I would encourage you to stop thinking in pixels and embrace the
rem if you prefer). When you stop being constrained by
px then it allows the content to determine the break points, not some arbitrary
px widths that you try to squeeze your content into. Also, using
em allows your design to take into account both the view port width and the text size. This is very important for proper accessibility.
I’ve put together a demo of the challenge to demonstrate this concept: http://flowersandkittens.epizy.com/grid/grid.html.
Make your browser as skinny as it will go and then gradually widen it until you have three columns to see how it transitions from a narrow to wide display. Now while at the wide view manually increase the text size to see it transition back to a narrow display. There is not one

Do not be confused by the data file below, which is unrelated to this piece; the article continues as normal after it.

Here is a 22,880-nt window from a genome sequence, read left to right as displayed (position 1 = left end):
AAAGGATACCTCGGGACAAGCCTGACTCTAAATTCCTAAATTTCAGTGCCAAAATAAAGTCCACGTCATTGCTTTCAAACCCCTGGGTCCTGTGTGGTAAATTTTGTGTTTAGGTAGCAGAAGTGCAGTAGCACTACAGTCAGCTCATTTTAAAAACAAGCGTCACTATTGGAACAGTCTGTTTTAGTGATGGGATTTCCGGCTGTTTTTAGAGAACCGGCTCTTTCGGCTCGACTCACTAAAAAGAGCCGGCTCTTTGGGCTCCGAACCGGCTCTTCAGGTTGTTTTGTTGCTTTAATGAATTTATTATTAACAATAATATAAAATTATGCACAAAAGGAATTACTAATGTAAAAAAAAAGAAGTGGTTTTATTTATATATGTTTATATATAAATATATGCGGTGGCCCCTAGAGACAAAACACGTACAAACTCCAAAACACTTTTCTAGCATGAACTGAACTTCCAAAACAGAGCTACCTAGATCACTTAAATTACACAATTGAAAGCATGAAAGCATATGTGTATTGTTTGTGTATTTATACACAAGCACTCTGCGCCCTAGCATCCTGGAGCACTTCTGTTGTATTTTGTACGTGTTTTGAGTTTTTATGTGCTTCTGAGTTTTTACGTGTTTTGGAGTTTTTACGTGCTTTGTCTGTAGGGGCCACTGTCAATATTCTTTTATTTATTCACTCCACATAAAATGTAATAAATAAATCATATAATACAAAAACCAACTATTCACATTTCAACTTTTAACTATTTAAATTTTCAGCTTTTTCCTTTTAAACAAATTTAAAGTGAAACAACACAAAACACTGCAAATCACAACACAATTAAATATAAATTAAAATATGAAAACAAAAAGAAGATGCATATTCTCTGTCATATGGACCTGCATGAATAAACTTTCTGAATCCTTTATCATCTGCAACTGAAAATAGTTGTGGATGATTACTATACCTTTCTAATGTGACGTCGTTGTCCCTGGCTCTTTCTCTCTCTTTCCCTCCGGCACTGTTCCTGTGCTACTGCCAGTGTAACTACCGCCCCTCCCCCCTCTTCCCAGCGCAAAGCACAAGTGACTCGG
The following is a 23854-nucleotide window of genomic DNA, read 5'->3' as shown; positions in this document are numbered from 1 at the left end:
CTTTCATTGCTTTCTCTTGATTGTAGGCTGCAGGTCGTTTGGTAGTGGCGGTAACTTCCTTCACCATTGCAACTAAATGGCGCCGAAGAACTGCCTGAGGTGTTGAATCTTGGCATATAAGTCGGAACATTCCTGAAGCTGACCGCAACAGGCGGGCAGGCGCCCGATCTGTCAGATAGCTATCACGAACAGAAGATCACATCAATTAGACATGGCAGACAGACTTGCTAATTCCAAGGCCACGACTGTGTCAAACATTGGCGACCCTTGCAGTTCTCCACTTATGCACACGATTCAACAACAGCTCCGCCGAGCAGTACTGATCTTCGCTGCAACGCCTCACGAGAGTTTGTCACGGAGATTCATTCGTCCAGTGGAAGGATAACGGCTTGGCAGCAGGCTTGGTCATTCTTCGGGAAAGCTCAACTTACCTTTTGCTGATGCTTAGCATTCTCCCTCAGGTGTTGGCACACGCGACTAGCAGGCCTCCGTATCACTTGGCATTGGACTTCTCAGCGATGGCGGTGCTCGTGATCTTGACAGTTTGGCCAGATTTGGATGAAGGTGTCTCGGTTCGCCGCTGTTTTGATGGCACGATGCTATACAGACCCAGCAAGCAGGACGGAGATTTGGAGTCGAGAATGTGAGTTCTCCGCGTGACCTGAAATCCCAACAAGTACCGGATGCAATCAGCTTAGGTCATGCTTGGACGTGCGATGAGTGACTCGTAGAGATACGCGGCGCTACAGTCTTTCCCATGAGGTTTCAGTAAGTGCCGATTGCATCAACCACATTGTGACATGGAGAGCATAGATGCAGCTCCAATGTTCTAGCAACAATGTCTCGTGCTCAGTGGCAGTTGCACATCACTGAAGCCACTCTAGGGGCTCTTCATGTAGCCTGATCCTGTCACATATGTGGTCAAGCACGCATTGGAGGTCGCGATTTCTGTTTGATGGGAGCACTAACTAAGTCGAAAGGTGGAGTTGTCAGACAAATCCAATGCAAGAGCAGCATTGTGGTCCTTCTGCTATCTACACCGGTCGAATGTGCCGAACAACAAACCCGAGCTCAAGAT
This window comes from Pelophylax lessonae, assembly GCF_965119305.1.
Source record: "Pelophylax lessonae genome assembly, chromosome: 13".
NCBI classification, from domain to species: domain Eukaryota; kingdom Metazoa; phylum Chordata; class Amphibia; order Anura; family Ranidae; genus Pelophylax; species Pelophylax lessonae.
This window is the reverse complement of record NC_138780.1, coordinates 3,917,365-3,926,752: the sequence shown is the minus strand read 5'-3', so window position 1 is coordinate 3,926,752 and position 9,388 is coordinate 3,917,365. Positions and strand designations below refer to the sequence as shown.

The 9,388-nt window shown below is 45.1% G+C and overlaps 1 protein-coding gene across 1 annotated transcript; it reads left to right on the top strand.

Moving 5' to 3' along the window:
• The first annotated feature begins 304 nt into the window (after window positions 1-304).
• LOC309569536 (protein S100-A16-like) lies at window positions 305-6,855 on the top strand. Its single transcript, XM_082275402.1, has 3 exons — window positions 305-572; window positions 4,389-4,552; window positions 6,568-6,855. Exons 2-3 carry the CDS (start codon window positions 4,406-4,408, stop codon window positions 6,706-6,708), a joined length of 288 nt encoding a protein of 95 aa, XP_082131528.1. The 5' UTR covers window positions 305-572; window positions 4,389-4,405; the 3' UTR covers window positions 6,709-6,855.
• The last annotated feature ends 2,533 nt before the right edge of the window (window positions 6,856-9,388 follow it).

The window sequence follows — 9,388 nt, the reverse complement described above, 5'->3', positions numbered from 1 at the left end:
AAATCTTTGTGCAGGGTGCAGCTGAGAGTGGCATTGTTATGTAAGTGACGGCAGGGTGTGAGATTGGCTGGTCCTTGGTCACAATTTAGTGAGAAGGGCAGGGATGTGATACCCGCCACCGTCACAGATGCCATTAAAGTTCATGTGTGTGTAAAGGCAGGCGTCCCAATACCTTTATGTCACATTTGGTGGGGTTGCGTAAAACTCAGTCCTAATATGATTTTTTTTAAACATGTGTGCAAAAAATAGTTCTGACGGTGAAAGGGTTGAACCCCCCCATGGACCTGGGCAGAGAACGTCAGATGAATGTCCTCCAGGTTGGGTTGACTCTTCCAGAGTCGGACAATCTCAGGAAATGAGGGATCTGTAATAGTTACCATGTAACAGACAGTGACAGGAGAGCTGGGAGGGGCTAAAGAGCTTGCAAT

px unit in the CSS. It’s all
rems (and a few percentages for the grid columns). Even the CSS break points are in
It is actually quite liberating to do your layouts this way. I never once worried about how things are going to look in this particular mobile device or that particular wide screen desktop browser. You can pretty much forget about all of them. The only thing I concerned myself with is how much room I wanted each of these boxes to have in order to display their content, and I set my break points accordingly to make sure that they always had at least my minimum width requirement. This is what I meant when I said let “the content determine the break points.”
The other thing I highly recommend you always do is use a narrow-first approach. Narrow your browser as skinny as it will go and style your page at that skinny width. This will be your base CSS. Then you can gradually widen and add break points as necessary. It is almost always easier to start narrow and then work your way wider than vice versa.